The health of Goodhue County residents is the subject of a newly released report. The 2022 Goodhue County Community Health Needs Assessment identifies top health issues and offers a starting point to identify health inequities.
Top 10 health issues identified in the report:
Mental health and mental disorders.
Housing and homes.
Drug and alcohol use.
Social connection and inclusion.
Education access and quality.
Health care access and quality.
The report is an effort to take stock of the health of people in Goodhue County. In the past, the local public health conducted the community health assessment every five years, and Mayo Clinic Health System every three years.
The 2022 assessment is a joint effort and will continue on a three-year cycle. As part of the process, members of the Community Health Assessment committee reviewed responses and comments from a 2021 random sample survey, a 2021 convenience sample survey, key informant interviews, an online prioritization survey, a community partner assessment and community engagement events.
Additionally, data from state and national sources were reviewed.
“Both health departments and hospitals are required to assess the needs of our communities and identify priorities,” said Ruth Greenslade, public health supervisor for Goodhue County Health and Human Services. “We looked at health conditions, like diabetes. We looked at the factors that contribute to health conditions, like our behaviors and access to health care and income.”
She continued: “When we took a list of all these health issues to community leaders from different towns in the county a year ago and asked them to identify the top issues, more than 80% of them said mental health.
Community health intern Whitney Isaacson attended community events in the summer, surveying attendees. Again the issue the most people were concerned about was mental health.”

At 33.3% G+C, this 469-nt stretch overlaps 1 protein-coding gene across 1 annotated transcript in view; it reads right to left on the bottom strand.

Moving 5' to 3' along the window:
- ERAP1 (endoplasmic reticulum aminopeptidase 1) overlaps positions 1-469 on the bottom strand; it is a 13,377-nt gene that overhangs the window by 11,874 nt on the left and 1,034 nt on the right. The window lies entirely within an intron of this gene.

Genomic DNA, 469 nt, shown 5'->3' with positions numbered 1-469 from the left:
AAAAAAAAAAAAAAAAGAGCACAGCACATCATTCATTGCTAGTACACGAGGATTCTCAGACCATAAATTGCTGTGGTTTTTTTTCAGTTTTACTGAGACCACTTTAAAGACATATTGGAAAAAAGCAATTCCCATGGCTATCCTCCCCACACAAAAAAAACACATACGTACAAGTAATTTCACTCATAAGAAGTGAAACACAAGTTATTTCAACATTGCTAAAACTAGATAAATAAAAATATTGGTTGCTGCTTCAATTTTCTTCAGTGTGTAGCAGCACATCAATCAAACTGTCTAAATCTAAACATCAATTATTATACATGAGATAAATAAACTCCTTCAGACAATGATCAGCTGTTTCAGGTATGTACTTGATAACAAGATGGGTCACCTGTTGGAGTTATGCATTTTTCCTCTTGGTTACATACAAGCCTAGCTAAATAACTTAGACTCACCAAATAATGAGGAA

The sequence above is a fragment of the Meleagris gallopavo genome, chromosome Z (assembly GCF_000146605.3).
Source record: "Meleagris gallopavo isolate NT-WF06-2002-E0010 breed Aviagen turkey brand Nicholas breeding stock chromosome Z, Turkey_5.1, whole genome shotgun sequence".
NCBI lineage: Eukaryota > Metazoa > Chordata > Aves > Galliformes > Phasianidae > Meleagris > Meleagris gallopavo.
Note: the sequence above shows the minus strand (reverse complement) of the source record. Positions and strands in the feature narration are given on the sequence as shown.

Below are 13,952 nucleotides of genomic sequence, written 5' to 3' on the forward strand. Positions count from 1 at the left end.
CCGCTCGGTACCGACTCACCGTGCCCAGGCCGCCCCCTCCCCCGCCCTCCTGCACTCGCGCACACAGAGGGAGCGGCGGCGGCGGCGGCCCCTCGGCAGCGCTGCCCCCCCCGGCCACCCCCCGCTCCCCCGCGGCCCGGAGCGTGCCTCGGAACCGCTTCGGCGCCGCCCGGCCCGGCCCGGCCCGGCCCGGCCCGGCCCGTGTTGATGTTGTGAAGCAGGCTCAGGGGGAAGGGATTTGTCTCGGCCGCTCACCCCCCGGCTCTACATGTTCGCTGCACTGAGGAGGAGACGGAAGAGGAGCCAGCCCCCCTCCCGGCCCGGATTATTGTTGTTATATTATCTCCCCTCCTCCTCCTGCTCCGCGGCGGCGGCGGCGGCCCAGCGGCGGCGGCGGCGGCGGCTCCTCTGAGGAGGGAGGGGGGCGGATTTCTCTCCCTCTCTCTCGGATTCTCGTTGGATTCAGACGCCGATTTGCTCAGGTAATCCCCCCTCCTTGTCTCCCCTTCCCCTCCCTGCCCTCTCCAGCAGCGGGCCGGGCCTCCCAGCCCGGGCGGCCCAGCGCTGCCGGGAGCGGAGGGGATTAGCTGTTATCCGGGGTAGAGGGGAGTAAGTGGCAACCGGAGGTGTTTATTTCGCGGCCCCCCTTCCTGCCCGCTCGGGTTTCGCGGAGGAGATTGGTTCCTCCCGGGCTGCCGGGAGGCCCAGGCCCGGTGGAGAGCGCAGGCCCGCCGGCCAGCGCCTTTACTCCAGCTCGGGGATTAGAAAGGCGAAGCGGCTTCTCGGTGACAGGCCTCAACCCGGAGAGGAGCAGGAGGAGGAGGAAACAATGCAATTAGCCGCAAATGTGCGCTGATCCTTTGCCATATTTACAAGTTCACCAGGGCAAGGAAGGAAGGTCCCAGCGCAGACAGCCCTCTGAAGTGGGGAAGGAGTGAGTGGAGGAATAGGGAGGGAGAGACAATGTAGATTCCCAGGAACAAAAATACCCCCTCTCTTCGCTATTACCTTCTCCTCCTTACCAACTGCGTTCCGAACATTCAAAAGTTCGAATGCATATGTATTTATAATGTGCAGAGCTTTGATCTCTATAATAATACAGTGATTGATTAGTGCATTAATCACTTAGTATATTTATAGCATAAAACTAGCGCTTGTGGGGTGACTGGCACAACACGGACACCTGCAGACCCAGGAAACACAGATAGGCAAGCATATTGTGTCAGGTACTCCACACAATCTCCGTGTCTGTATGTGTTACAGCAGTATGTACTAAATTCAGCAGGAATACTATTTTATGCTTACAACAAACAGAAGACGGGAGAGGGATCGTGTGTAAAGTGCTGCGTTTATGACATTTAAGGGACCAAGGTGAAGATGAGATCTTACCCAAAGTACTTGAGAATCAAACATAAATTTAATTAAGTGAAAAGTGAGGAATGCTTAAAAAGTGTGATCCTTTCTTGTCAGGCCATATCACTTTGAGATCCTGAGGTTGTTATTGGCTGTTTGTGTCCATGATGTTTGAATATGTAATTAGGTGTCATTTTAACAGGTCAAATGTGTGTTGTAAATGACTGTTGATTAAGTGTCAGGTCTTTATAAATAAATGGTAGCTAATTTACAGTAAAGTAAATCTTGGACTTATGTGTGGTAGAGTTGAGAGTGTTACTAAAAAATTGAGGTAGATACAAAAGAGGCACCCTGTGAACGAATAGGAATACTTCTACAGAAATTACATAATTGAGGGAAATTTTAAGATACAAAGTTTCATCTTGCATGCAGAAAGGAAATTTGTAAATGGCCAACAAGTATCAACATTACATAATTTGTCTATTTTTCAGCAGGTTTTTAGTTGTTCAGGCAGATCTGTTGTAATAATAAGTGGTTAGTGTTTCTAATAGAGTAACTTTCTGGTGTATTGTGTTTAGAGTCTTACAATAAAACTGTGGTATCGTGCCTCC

The impact of COVID-19 had a major influence on the top health issues in this assessment. While mental health was a top 10 issue in the 2017 Community Health Assessment, it rose to the No. 1 spot, and for the first time, social connection and inclusion, and education access and quality were identified as top 10 issues, with many key informants and community members identifying the pandemic as a contributing factor.
“So many of our top issues are interrelated and the data shows how the COVID-19 pandemic has exacerbated many of these issues,” said Maggie Cichosz, community engagement specialist at Goodhue County Health and Human Services. “In 2021 we saw a spike in opioid overdose deaths and the 2022 student survey showed an increase in students who reported seriously considering suicide.”
“We are so thankful for all the community members and partners that have taken the time to work on this important report,” said Nina Arneson, Goodhue County Health and Human Services director. “A special thank you goes to our core group for their strong leadership, partnership and commitment to improving health for all.”
The core group includes Greenslade, Cichosz, Stephanie Olson with Mayo Clinic Health System, Michelle Leise with city of Red Wing and Maureen Nelson with the Goodhue, Wabasha and Pierce Counties United Way.
Olson said, “Moving to doing an assessment report together every three years will allow Goodhue County and Mayo Clinic Health System to advance our partnership. In the past we have shared data and now we are working together throughout the assessment process and the process of writing the implementation plan.”
The assessment report sets the stage for the Goodhue County Community Health Improvement Plan 2023-2025, which will describe long-term, collective efforts to improve the health of everyone in the county.
The 2022 Community Health Needs Assessment, as well as many of the data sources used, are available on the Goodhue County website at co.goodhue.mn.us/chna.
This assessment was made possible in part by a grant from the National Association of City and County Health Officials to pilot test Mobilizing for Action through Planning and Partnerships 2.0 assessment guidance as well as by a Minnesota Department of Health Rural Health Assessment grant using federal funds from the Centers for Disease Control and Prevention.